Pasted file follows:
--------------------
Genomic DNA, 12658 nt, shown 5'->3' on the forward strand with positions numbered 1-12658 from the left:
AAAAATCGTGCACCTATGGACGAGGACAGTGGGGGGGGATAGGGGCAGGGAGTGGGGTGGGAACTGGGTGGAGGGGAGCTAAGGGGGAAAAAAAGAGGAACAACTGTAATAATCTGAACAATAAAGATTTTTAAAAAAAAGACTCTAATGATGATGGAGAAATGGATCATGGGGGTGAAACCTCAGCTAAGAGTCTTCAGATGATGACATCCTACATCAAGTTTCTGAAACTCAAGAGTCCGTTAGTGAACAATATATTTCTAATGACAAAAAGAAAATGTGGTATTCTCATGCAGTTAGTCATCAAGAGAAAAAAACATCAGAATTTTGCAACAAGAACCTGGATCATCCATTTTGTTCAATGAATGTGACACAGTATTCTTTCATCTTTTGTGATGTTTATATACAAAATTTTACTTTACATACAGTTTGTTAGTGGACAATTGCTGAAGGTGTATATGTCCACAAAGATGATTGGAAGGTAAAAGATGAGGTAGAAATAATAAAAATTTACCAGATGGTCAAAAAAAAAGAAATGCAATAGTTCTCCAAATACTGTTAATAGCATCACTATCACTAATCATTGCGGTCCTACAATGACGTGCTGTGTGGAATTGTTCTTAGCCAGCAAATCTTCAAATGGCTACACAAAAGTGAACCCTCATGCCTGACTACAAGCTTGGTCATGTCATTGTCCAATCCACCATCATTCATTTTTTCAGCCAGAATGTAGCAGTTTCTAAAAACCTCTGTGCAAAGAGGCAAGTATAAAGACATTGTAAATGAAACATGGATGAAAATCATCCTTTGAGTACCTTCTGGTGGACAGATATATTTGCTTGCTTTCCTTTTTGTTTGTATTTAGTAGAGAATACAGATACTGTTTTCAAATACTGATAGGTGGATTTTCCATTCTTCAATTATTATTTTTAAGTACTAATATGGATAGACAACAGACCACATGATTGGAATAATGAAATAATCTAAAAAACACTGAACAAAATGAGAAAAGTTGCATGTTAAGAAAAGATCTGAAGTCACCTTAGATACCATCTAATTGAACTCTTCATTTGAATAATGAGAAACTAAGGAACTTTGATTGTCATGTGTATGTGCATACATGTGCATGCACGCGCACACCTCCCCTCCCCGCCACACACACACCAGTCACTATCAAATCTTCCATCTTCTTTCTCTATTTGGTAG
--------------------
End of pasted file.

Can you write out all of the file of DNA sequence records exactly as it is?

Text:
Genomic DNA, 12658 nt, shown 5'->3' on the forward strand with positions numbered 1-12658 from the left:
AAAAATCGTGCACCTATGGACGAGGACAGTGGGGGGGGATAGGGGCAGGGAGTGGGGTGGGAACTGGGTGGAGGGGAGCTAAGGGGGAAAAAAAGAGGAACAACTGTAATAATCTGAACAATAAAGATTTTTAAAAAAAAGACTCTAATGATGATGGAGAAATGGATCATGGGGGTGAAACCTCAGCTAAGAGTCTTCAGATGATGACATCCTACATCAAGTTTCTGAAACTCAAGAGTCCGTTAGTGAACAATATATTTCTAATGACAAAAAGAAAATGTGGTATTCTCATGCAGTTAGTCATCAAGAGAAAAAAACATCAGAATTTTGCAACAAGAACCTGGATCATCCATTTTGTTCAATGAATGTGACACAGTATTCTTTCATCTTTTGTGATGTTTATATACAAAATTTTACTTTACATACAGTTTGTTAGTGGACAATTGCTGAAGGTGTATATGTCCACAAAGATGATTGGAAGGTAAAAGATGAGGTAGAAATAATAAAAATTTACCAGATGGTCAAAAAAAAAGAAATGCAATAGTTCTCCAAATACTGTTAATAGCATCACTATCACTAATCATTGCGGTCCTACAATGACGTGCTGTGTGGAATTGTTCTTAGCCAGCAAATCTTCAAATGGCTACACAAAAGTGAACCCTCATGCCTGACTACAAGCTTGGTCATGTCATTGTCCAATCCACCATCATTCATTTTTTCAGCCAGAATGTAGCAGTTTCTAAAAACCTCTGTGCAAAGAGGCAAGTATAAAGACATTGTAAATGAAACATGGATGAAAATCATCCTTTGAGTACCTTCTGGTGGACAGATATATTTGCTTGCTTTCCTTTTTGTTTGTATTTAGTAGAGAATACAGATACTGTTTTCAAATACTGATAGGTGGATTTTCCATTCTTCAATTATTATTTTTAAGTACTAATATGGATAGACAACAGACCACATGATTGGAATAATGAAATAATCTAAAAAACACTGAACAAAATGAGAAAAGTTGCATGTTAAGAAAAGATCTGAAGTCACCTTAGATACCATCTAATTGAACTCTTCATTTGAATAATGAGAAACTAAGGAACTTTGATTGTCATGTGTATGTGCATACATGTGCATGCACGCGCACACCTCCCCTCCCCGCCACACACACACCAGTCACTATCAAATCTTCCATCTTCTTTCTCTATTTGGTAG